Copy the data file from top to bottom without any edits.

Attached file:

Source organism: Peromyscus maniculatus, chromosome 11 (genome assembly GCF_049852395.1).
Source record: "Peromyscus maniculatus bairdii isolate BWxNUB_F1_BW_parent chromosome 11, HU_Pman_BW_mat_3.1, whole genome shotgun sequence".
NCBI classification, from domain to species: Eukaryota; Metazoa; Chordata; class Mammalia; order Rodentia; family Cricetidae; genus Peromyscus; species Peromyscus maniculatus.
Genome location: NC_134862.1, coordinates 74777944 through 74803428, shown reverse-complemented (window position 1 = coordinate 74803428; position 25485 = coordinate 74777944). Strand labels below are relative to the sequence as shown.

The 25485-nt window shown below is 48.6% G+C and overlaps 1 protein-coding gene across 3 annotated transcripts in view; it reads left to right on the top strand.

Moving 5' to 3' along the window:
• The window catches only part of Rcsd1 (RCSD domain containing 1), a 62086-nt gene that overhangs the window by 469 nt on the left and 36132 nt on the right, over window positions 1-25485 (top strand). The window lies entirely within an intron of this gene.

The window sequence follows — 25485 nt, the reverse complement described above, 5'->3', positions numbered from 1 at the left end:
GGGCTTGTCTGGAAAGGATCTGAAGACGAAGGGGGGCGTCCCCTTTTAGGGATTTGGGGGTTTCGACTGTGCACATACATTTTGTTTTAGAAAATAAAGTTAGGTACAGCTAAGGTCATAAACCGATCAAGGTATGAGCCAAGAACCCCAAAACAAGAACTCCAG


Source organism: Peromyscus maniculatus, chromosome 11 (genome assembly GCF_049852395.1).
Source record: "Peromyscus maniculatus bairdii isolate BWxNUB_F1_BW_parent chromosome 11, HU_Pman_BW_mat_3.1, whole genome shotgun sequence".
NCBI classification, from domain to species: Eukaryota; Metazoa; Chordata; class Mammalia; order Rodentia; family Cricetidae; genus Peromyscus; species Peromyscus maniculatus.
Genome location: NC_134862.1, coordinates 74777944 through 74803428, shown reverse-complemented (window position 1 = coordinate 74803428; position 25485 = coordinate 74777944). Strand labels below are relative to the sequence as shown.

The 25485-nt window shown below is 48.6% G+C and overlaps 1 protein-coding gene across 3 annotated transcripts in view; it reads left to right on the top strand.

Moving 5' to 3' along the window:
• The window catches only part of Rcsd1 (RCSD domain containing 1), a 62086-nt gene that overhangs the window by 469 nt on the left and 36132 nt on the right, over window positions 1-25485 (top strand). The window lies entirely within an intron of this gene.

The window sequence follows — 25485 nt, the reverse complement described above, 5'->3', positions numbered from 1 at the left end:
GGGCTTGTCTGGAAAGGATCTGAAGACGAAGGGGGGCGTCCCCTTTTAGGGATTTGGGGGTTTCGACTGTGCACATACATTTTGTTTTAGAAAATAAAGTTAGGTACAGCTAAGGTCATAAACCGATCAAGGTATGAGCCAAGAACCCCAAAACAAGAACTCCAG